Nylon is a polymer you can make yourself in the lab. A strand of nylon rope is pulled from the interface between two liquids. The demonstration sometimes is called the 'nylon rope trick' because you can pull a continuous rope of nylon from the liquid indefinitely. Close examination of the rope will reveal that is is a hollow polymer tube.
- a solution made from 6 g sebacoyl chloride in 70 ml heptane
- a solution made from 3 g 1,6-diaminohexane in 70 ml water
- metal tweezers or forceps
- Use equal volumes of the two solutions. Tilt the beaker containing the 1,6-diaminohexane solution and slowly pour the sebacoyl chloride solution down the side of the beaker so that it forms the top layer.
- Dip tweezers into the interface of the liquids and pull them up to form a strand of nylon. Continue to pull the tweezers away from the beaker to lengthen the strand. You may wish to wrap the nylon rope around a glass rod.
- Rinse the nylon with water, ethanol or methanol to remove the acid from the nylon. Be sure to rinse the nylon before handling it or storing it.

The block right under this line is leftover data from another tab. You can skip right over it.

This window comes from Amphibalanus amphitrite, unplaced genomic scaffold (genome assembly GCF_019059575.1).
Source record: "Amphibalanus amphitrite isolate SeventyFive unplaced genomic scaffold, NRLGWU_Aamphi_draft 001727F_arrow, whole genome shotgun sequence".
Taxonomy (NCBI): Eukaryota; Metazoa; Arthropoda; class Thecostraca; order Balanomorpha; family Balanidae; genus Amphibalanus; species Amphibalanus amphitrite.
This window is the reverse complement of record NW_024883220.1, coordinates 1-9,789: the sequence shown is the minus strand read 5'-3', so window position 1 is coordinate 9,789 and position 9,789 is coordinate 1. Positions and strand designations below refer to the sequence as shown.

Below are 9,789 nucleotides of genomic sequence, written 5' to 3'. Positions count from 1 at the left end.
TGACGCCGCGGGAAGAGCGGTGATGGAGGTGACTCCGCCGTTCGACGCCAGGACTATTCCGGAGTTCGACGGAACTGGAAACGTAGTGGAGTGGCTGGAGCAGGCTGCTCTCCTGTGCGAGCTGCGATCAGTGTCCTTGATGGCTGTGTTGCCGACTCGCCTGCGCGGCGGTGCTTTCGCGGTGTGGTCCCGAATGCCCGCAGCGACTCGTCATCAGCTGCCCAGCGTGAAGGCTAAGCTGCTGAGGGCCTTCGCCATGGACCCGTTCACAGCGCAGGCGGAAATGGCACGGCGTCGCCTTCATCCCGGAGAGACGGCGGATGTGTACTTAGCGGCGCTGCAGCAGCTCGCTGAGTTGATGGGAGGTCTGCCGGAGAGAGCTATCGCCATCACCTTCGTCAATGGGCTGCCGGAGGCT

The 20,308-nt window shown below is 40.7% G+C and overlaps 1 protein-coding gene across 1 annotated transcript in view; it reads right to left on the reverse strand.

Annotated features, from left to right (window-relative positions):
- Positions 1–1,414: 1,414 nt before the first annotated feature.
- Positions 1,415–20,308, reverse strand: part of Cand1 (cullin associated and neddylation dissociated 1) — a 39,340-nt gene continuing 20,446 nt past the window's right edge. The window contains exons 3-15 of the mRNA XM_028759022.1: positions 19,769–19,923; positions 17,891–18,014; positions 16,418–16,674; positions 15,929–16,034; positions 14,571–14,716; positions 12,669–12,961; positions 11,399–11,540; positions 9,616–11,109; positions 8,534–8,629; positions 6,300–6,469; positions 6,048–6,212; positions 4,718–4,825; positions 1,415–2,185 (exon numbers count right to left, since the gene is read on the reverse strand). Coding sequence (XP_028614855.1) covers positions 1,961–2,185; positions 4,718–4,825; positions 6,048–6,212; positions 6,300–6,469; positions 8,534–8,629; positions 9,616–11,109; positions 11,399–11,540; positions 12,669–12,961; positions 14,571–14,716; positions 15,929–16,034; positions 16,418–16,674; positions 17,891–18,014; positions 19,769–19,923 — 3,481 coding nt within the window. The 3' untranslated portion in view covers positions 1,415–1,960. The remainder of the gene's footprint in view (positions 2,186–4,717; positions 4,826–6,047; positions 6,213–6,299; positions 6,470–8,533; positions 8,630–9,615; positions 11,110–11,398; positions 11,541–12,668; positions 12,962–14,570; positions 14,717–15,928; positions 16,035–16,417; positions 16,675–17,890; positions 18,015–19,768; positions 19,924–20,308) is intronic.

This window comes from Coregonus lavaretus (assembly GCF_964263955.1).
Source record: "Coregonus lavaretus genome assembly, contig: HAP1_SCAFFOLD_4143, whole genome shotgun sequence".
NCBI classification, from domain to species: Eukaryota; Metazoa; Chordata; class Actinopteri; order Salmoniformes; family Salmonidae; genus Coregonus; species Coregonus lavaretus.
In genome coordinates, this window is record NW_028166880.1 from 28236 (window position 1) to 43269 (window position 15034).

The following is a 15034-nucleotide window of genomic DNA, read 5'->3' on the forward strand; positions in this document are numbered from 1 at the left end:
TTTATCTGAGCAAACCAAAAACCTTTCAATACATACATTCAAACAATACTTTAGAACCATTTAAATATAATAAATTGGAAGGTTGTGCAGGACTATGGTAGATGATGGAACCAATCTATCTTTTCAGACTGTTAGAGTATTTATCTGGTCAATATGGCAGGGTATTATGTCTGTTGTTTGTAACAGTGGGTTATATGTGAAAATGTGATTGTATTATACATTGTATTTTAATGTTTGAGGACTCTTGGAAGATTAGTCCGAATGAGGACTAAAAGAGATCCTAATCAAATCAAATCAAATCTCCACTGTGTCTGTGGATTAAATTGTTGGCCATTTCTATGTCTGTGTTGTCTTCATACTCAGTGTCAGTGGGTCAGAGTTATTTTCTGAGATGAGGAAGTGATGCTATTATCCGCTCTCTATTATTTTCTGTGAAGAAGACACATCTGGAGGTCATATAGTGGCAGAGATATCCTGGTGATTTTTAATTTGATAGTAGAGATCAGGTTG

How the Nylon Rope Trick Works
Nylon is the name given to any synthetic polyamide. Acyl chloride from any dicarboxylic acid reacts via a substitution reaction with any amine to form a nylon polymer and HCl.
Safety and Disposal
The reactants are irritating to the skin, so wear gloves throughout the procedure. Remaining liquid should be mixed to form nylon. The nylon should be washed prior to disposal. Any unreacted liquid should be neutralized prior to washing it down the drain. If the solution is basic, add sodium bisulfate. If the solution is acidic, add sodium carbonate.
Chemical Magic, 2nd Ed., Leonard A. Ford (1993) Dover Publications, Inc.